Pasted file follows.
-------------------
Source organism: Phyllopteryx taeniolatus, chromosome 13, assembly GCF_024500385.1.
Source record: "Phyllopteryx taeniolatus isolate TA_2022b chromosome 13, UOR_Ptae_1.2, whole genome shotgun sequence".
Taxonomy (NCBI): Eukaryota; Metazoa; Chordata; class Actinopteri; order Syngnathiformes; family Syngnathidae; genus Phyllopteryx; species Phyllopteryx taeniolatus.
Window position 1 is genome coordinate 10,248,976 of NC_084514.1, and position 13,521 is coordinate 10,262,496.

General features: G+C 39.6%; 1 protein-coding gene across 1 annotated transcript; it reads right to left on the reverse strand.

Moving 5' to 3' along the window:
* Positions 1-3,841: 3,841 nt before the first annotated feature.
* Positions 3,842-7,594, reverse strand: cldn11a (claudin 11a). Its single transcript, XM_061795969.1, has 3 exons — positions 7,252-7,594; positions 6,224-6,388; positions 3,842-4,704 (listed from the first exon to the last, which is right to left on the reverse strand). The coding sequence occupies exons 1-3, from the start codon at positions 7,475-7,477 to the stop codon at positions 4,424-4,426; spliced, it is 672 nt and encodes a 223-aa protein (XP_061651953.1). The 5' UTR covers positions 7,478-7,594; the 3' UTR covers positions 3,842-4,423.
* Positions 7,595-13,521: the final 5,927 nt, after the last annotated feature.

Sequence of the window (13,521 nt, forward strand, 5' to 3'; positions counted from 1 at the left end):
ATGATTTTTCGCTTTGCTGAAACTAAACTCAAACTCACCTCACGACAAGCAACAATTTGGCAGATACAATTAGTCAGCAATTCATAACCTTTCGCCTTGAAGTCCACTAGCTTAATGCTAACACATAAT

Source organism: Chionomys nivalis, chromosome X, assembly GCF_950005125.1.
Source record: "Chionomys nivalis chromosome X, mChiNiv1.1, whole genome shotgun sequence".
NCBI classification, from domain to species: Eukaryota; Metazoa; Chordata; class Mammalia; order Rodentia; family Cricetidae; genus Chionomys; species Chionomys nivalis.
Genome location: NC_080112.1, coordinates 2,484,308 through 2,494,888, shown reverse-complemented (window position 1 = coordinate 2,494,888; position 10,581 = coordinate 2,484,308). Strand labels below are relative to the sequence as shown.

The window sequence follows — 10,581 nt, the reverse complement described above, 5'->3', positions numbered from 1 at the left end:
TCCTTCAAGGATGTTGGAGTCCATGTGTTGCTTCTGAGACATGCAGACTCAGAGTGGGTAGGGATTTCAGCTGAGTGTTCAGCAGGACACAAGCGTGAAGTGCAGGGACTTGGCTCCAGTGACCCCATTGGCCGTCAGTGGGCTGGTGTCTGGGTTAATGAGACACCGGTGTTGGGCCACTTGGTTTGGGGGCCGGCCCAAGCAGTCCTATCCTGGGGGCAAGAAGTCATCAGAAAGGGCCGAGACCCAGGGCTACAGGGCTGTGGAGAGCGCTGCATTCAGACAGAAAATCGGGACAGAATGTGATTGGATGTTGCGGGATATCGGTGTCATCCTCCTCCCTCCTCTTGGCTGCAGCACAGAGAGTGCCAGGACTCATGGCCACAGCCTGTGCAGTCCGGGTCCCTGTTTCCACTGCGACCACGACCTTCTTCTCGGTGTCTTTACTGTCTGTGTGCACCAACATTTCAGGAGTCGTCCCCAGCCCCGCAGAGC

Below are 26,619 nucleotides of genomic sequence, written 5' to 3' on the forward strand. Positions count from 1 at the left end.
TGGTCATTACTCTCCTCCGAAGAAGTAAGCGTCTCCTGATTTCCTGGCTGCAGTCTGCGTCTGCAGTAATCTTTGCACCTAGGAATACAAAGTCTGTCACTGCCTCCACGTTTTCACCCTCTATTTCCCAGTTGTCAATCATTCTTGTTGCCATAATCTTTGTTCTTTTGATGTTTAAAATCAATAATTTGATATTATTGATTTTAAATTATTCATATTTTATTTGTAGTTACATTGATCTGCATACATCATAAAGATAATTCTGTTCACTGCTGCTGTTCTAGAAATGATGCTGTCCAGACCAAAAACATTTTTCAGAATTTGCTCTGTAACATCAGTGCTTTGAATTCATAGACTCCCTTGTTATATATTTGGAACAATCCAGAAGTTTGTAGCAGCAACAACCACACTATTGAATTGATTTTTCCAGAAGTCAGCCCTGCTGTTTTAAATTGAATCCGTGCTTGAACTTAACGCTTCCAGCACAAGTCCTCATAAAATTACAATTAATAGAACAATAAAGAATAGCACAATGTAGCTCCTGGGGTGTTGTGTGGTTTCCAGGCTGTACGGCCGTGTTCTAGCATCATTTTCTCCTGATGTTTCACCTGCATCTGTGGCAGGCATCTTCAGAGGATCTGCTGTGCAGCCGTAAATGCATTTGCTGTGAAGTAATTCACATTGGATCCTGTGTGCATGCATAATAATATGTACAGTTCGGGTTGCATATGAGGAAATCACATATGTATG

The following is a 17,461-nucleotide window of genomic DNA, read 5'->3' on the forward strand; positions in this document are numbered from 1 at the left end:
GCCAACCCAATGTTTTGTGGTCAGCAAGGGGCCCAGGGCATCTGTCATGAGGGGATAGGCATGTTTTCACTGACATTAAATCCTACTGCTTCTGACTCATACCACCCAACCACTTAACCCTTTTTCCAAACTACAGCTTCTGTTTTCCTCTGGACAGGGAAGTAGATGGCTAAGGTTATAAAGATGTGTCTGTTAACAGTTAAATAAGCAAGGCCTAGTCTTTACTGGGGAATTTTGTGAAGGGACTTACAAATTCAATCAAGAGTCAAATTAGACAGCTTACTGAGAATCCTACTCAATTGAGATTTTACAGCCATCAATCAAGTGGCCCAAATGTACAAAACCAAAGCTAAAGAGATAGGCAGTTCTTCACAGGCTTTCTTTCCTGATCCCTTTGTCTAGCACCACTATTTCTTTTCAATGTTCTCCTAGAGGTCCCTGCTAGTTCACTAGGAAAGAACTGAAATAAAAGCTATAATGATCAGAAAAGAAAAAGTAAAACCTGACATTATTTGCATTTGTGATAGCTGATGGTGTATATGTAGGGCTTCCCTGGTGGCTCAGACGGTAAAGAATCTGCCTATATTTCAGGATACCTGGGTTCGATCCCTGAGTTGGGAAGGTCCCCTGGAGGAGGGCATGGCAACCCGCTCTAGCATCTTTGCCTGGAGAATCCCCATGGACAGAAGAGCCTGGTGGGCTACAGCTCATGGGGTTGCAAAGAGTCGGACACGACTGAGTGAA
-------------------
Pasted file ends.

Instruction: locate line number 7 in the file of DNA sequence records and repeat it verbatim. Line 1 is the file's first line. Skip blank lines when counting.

* Positions 1-3,841: 3,841 nt before the first annotated feature.